Monday, May 30, 2011
Saturday, May 21, 2011
So I was sitting here thinking about “what games are like” and about how they reward players. Psychological characteristics of games and all the like. Most action games appeal in two ways right now: “good job!” for killing someone, and through the (supposed) male instinct of putting yourself over someone else.(in the case of multiplayer of course)
Regardless of the particulars in execution, I think it stands that action games reward the player for killing and fighting. That’s probably a big reason why they’re labeled ‘action’ games, after all!
I’m not ready to claim my side on the whole, “should games be about fighting/violence” debate, but I am ready to strike an interesting point.
The epitome of action games which reward violence. CREDIT: G4TV
What if you made a game that involved fighting, violence, etc. but that was not the point of the game? The player would not be glorified for it. The action would be part of the plot, just like basically 100% of literature with violence involved. I’m not saying violence in games is bad, I’m just entertaining this different approach.
Imagine a Metroid or Castlevania where the real focus was on advancing the story. You would traverse levels overcoming enemies, certainly, but the enemies would only be present as a challenge to advance the story, rather than dedicated punching bags.
A great example of this type of game is Sword & Sworcery EP by the Superbrothers. CREDIT: IGN, obviously
One merit of this idea is that it indeed makes more sense if you’re trying to cast the player in the shoes of the protagonist. Unless the protagonist is a blood-thirsty marauder, they’re probably more focused on resolving the current conflict within the story. In a cliché example, “oh no my girlfriend has been kidnapped, I must save her!”, the hero is probably more focused on getting his girlfriend back.
Oh that Castlevania! CREDIT: Gameaxis
The idea of this type of game is that there are no level-up mechanics, no serious emphasis on fighting at all.(that is, unless it plays a role in the story.) Again, the player isn’t rewarded for fighting or killing; it’s simply there because that is your story. Your story, o’rly?
This approach to creating the game demands a different method, of course. Now you must design your game around your story, instead of designing a story around your set of game mechanics. In this type of game, the story is king.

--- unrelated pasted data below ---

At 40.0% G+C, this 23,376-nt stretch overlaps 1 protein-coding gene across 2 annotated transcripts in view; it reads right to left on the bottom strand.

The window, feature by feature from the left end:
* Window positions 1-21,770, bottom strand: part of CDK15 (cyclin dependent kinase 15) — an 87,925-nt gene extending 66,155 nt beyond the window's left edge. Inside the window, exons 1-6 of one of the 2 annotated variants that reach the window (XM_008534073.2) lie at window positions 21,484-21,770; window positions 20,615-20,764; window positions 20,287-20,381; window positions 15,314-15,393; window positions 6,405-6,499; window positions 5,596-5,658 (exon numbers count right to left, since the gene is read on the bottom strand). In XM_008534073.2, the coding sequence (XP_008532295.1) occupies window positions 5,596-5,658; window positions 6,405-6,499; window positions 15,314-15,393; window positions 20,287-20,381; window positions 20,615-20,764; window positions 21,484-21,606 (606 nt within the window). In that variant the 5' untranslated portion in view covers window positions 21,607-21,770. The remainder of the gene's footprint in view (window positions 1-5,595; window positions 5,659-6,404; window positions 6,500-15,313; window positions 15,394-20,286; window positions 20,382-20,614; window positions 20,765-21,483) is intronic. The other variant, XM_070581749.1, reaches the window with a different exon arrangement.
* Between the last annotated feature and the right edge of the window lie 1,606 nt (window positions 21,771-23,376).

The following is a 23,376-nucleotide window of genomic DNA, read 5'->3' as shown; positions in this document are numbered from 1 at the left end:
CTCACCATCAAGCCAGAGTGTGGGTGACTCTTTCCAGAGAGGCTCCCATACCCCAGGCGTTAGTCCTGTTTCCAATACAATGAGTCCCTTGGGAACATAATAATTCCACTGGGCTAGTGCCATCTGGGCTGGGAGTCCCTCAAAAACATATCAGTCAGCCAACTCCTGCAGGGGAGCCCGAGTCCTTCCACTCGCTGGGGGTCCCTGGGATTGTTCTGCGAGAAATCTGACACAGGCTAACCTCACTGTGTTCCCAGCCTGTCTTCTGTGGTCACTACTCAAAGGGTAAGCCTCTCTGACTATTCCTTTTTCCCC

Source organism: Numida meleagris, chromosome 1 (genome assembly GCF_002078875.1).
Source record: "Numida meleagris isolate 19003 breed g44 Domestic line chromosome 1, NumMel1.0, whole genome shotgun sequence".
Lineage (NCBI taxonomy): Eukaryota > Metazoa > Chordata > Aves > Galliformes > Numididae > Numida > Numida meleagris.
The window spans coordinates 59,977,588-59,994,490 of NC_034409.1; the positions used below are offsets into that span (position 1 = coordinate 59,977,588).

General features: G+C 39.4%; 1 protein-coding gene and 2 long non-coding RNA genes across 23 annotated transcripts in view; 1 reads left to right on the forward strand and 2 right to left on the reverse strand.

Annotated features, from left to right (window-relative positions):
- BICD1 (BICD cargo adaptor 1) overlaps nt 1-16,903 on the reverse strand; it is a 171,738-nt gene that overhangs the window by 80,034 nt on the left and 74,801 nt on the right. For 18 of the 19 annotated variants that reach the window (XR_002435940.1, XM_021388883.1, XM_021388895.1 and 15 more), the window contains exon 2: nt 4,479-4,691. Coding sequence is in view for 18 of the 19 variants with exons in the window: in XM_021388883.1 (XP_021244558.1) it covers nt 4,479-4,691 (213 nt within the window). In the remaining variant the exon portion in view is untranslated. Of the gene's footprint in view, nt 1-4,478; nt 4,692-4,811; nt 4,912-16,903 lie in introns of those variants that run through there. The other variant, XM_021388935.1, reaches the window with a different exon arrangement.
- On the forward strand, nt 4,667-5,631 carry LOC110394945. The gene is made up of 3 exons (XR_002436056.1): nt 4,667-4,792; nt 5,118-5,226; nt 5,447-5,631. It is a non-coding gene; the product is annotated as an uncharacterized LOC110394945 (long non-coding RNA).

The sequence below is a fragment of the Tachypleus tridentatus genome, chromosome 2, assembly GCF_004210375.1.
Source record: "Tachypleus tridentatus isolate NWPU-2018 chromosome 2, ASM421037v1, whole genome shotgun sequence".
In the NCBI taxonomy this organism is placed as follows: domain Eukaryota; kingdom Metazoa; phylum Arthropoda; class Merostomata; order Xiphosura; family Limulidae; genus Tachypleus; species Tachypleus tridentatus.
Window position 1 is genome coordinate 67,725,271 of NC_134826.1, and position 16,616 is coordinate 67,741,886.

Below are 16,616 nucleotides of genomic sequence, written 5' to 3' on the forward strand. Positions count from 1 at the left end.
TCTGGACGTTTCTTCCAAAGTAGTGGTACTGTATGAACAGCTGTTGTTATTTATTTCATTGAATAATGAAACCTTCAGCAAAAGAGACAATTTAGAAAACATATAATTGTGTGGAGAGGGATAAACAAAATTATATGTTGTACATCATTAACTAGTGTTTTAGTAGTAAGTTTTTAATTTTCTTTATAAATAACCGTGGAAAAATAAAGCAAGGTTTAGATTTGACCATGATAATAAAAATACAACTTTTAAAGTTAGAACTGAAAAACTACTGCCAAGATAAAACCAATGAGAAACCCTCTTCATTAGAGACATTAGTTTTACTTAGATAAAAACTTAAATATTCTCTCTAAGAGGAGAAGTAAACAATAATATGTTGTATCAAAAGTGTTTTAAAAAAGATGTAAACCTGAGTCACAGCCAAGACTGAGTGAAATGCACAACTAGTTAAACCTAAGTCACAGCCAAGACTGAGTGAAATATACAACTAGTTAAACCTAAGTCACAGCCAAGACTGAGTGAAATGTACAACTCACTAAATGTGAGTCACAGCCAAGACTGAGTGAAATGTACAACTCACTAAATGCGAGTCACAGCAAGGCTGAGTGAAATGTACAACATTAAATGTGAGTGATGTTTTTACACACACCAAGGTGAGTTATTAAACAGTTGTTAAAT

You might be screaming “visual novel!” right now, but that’s not the idea.
Visual novels, while great, they’re not what I’m getting at exactly. CREDIT: astatalk.com
The idea is to create a game which isn’t about rewarding the player for violence or drudgery upon others. It’s a game which is story-focused, but still retains it’s game-like aspects, such as in Zelda or Castlevania, and does not leave itself as a sequence of cutscenes or interactive “quick-time” events.
I’m not saying I’m the first to think this up—I’m not. But these are my musings on the idea. I’m very interested in taking this approach for my next game. What do you think?
Friday, May 20, 2011
YAAAAHHH!! *huff* *huff* *huff*…. It.. *huff* *huff*.. Seems fitting that a graveyard is under a layer of hot magma. *huff* *huff*
These tombstones are spooking me out, and I can’t help but feel like a nasty monster is going to come get me. The ground here is dark, and the air is filled with echoes of the dead. I don’t like this place.
Thursday, May 19, 2011
Wednesday, May 18, 2011
We’ve hit gold, Smithy! Wow! The walls of this cavern are strewn with colorful gems. If only we had a pickaxe. Ick! We just go out of a garden of glowing purple mushrooms, now we’re in a cavern full of expensive gems. Bloody hell, what could be next?
And as you descend to the next level, you see glowing mushrooms. Apparently you were exposed a tad too much to the poisonous mushrooms from the previous level, since you must be crazy to see glowing mushrooms.
But wait, you aren’t! This mystical mass of otherworldly fungi is known as Radiant Garden, referred to in myths are the best place underground to get a tan.
Monday, May 16, 2011
Well, I see what all that water has done! Moss, mushrooms, and other fungi have grown everywhere down here. Oh my! Let’s watch our step, and hope we don’t pick the wrong mushroom to eat. Gee, this is pretty surreal… I’m sure things will get normal later.
Sunday, May 15, 2011
Saturday, May 14, 2011
Dry and True! The dusty, dry, rocky cave that we’ve all seen before. The ground is sparse and rocky; and the walls seem to be red to very much the tone of red clay. The carving of the walls and floors suggest that this cave was not created by natural means; So who did this? Tomorrow we can go deeper to find out!
Friday, May 13, 2011
Tuesday, May 10, 2011
As a sort of weekend project I decided I’d try out Flixel! With that, I began writing a small flash game which would be sort of a “prequel” to what goes on in Pocket.
It was fun!
Working with Flixel was kind of a pain at first since I had been working with FlashPunk for the past 8 months. That said, me and Flixel quickly warmed up together and became great friends.
For kicks, the game is up at FlashGameLicense. Let’s see if I can get a sponsor! I’ll post it here if it looks like my FGL venture isn’t getting anywhere.
Coming next: MOCKUP WEEK